I jumped the tracks hooking up with Conrad Bishop, and I didn’t know what I was doing. He wasn’t like others I’d fallen for, and I knew he had a dark surreal streak that I might never understand. Our first theatre work together was a violent nearly wordless murder scene from Woyzeck, and I knew it was powerfully disturbing even before the class responded. Yes, he read lush poetry to me, but there was an edgy undercurrent in what he drew and in the pencil-written letters scribbled during our first time apart when he went home from Northwestern. I said yes in a heartbeat when he proposed making love: “I’d like us to be together. Would you like that?” We plighted our troth in the back seat of an old Chrysler on the cold November streets of Evanston, and both knew immediately that this was permanent. In the words of the song, “The road goes on forever and the party never ends.”
His career became my career, and I didn’t have to give anything up. I wanted to be in theatre, and he was theatre for me. We worked as a team to achieve his goal, a Stanford Ph.D. and a college faculty career. The first job in South Carolina was a hinky byway, but the second one in Milwaukee, the Fine Arts School of UWM, was solid. So it was amazing how easily we became outlaws. The after-hours theatre group we helped spawn, Theatre X, became significant for its theatrical rule-breaking and we found ourselves out on the street. We didn’t look for another job.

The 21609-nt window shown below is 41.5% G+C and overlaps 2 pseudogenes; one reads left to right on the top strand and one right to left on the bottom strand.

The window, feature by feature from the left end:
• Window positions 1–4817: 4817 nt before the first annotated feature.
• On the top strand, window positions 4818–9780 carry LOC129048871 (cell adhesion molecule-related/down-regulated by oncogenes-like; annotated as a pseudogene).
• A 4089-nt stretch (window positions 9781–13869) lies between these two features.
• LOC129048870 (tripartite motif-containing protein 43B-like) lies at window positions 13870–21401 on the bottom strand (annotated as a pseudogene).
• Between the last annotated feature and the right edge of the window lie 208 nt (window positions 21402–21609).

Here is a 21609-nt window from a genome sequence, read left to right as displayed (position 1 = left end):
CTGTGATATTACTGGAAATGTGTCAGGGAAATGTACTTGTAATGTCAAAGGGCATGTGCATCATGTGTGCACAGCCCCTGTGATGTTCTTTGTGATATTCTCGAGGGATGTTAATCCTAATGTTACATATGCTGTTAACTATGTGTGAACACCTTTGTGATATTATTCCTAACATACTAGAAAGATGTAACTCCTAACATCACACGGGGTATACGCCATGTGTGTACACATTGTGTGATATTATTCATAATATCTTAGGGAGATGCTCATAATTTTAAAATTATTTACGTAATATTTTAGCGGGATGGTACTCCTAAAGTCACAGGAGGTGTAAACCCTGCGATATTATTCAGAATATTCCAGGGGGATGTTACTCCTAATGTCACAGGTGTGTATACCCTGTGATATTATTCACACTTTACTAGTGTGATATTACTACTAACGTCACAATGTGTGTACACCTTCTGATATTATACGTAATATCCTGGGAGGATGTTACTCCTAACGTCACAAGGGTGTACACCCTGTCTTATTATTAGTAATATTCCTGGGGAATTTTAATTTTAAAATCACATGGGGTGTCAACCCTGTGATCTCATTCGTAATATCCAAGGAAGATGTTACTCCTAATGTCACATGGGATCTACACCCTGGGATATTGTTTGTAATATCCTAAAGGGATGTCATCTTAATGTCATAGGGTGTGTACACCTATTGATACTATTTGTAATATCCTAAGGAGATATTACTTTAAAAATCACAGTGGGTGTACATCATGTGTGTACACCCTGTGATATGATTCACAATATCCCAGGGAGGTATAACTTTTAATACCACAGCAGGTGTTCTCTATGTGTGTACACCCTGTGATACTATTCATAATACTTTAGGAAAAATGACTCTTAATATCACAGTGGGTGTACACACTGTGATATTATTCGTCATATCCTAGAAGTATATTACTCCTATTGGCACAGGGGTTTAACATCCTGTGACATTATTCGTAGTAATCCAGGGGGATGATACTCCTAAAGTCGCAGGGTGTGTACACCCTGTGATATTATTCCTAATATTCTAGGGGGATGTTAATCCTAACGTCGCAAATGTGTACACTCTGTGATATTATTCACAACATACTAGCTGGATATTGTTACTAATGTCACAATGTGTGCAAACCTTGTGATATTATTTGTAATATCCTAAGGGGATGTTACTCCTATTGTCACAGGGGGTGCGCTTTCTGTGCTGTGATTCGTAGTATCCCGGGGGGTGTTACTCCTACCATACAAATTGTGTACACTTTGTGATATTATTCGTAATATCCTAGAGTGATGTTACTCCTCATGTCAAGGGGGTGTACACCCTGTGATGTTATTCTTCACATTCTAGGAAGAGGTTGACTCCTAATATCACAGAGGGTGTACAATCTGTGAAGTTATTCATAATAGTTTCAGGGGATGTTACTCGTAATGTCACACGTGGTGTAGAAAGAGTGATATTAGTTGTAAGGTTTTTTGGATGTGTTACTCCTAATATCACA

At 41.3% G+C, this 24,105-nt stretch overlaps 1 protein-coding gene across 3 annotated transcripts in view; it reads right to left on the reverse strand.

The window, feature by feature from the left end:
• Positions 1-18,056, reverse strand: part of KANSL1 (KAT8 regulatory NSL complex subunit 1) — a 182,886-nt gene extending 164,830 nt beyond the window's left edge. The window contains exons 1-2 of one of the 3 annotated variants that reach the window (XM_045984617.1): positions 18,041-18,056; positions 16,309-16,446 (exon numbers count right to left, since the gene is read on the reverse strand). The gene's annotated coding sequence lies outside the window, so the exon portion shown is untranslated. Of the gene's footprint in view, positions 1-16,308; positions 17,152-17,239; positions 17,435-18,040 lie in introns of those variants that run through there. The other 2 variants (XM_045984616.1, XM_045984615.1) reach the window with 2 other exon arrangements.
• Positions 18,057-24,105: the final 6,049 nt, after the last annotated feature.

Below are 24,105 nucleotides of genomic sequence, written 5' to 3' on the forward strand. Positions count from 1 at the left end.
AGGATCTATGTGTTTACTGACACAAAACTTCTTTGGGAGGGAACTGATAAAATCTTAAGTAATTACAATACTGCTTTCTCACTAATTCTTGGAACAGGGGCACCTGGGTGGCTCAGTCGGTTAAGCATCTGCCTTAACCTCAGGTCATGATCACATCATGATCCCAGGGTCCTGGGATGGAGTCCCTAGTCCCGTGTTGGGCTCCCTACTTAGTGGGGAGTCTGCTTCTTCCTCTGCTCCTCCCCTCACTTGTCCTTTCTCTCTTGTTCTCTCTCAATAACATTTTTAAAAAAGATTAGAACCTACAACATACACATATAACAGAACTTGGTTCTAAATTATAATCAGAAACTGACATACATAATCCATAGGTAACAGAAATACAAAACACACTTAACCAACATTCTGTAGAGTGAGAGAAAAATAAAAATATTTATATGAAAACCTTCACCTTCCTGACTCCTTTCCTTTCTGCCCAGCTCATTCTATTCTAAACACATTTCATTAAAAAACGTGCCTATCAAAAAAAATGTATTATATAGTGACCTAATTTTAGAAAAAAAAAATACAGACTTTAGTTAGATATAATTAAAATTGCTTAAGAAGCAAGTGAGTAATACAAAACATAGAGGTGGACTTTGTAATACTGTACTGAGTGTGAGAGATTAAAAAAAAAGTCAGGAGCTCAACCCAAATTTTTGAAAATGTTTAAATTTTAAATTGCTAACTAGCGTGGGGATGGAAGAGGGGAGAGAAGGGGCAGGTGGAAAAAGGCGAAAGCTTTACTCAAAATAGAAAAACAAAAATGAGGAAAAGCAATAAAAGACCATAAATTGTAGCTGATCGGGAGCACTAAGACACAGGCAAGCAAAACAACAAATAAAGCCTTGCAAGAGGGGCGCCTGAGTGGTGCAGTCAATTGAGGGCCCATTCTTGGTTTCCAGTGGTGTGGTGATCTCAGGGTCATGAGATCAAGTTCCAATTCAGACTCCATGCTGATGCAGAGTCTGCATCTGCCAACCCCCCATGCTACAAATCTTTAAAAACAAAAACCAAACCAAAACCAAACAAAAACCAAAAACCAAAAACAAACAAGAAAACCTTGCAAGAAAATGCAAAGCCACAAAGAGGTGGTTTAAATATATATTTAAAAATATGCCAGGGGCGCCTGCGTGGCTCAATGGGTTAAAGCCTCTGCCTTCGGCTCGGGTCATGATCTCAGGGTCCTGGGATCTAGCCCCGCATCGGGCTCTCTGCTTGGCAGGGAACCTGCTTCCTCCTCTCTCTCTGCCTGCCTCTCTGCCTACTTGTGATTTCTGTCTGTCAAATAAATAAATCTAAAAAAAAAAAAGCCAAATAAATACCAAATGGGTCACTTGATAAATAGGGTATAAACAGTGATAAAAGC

Our off-the-map theatre company had a good thirty-five years. After the first five, things had shifted and we splintered off on our own to make the work that was ours to make, work that could only grow in our own hands. We’d sweated and gritted our teeth for the Ph.D., left it on the shelf when Theatre X got us pregnant out of academic wedlock, wept when we decided to leave, and knew we’d find our own way to keep going.
It was weird to be nomadic outsiders expecting to support ourselves and two little kids with what we could write, book, and perform as a duo. Fame and wealth never happened, but that wasn’t what we were chasing. You don’t get that in community centers, little theatres, prisons, high schools, and social service agencies; what we did get was performing face-to-face for real humans, without benefit of stage makeup or nifty lighting, and seeing in real time how it mattered to them. We made a life in theatre and made a living in theatre.
Suddenly the kids were on their own, I was sixty and it was time to break the rules again. We moved across the country, losing all the grant support and funding we’d worked so hard to achieve in Pennsylvania, but we had the nearby ocean and a miracle gave us a house we could buy. I’d been dreaming of California since we left in 1963: now we had our home. What we did not have was the touring network we’d built in the eastern half of the country and we learned the hard way that we couldn’t build one again from scratch. We stayed in Sebastopol and sent our storytelling on the road via radio, recording and producing Hitchhiking Off the Map in our home studio for three and a half years. Then we took a deep breath, started touring again, and made the best work of our lives. It hit the peak with Shakespeare’s sprawling masterpiece embodied by two humans and two bins of puppets—King Lear in a hundred tumultuous minutes.
Now we’ve drawn a new map and found a new way to be. Authors. Words on paper. Books. Eight of them between covers, two more in the immediate pipeline. We’ve seen our 80th birthdays come and go and have more or less absorbed the pain of leaving live performing. But it ain’t over till it’s over. Even if Covid took us off the road, the party hasn’t ended yet.